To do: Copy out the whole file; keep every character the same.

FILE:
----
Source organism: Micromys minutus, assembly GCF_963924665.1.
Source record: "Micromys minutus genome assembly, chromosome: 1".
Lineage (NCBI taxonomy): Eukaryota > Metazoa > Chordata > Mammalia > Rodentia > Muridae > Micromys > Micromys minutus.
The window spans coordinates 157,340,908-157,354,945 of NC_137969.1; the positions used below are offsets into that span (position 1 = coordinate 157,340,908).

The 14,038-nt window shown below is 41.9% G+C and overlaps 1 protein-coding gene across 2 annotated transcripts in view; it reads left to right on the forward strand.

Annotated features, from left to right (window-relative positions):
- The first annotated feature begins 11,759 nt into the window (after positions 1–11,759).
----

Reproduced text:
Source organism: Micromys minutus, assembly GCF_963924665.1.
Source record: "Micromys minutus genome assembly, chromosome: 1".
Lineage (NCBI taxonomy): Eukaryota > Metazoa > Chordata > Mammalia > Rodentia > Muridae > Micromys > Micromys minutus.
The window spans coordinates 157,340,908-157,354,945 of NC_137969.1; the positions used below are offsets into that span (position 1 = coordinate 157,340,908).

The 14,038-nt window shown below is 41.9% G+C and overlaps 1 protein-coding gene across 2 annotated transcripts in view; it reads left to right on the forward strand.

Annotated features, from left to right (window-relative positions):
- The first annotated feature begins 11,759 nt into the window (after positions 1–11,759).